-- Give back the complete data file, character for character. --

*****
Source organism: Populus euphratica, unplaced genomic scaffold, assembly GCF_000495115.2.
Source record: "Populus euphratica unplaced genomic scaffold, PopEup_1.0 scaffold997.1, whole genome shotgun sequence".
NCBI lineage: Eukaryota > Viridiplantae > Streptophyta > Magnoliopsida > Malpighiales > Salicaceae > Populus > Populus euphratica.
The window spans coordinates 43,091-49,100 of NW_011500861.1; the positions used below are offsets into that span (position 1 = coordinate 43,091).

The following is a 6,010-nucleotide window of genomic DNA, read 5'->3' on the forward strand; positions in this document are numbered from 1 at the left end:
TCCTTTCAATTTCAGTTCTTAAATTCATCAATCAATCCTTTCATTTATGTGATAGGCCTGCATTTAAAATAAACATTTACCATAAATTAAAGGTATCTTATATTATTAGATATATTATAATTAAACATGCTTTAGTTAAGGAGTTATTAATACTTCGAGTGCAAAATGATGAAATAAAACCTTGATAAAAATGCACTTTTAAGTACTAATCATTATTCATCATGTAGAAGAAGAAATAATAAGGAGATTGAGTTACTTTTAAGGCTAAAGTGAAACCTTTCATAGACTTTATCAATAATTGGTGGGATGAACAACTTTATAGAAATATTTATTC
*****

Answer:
Source organism: Populus euphratica, unplaced genomic scaffold, assembly GCF_000495115.2.
Source record: "Populus euphratica unplaced genomic scaffold, PopEup_1.0 scaffold997.1, whole genome shotgun sequence".
NCBI lineage: Eukaryota > Viridiplantae > Streptophyta > Magnoliopsida > Malpighiales > Salicaceae > Populus > Populus euphratica.
The window spans coordinates 43,091-49,100 of NW_011500861.1; the positions used below are offsets into that span (position 1 = coordinate 43,091).

The following is a 6,010-nucleotide window of genomic DNA, read 5'->3' on the forward strand; positions in this document are numbered from 1 at the left end:
TCCTTTCAATTTCAGTTCTTAAATTCATCAATCAATCCTTTCATTTATGTGATAGGCCTGCATTTAAAATAAACATTTACCATAAATTAAAGGTATCTTATATTATTAGATATATTATAATTAAACATGCTTTAGTTAAGGAGTTATTAATACTTCGAGTGCAAAATGATGAAATAAAACCTTGATAAAAATGCACTTTTAAGTACTAATCATTATTCATCATGTAGAAGAAGAAATAATAAGGAGATTGAGTTACTTTTAAGGCTAAAGTGAAACCTTTCATAGACTTTATCAATAATTGGTGGGATGAACAACTTTATAGAAATATTTATTC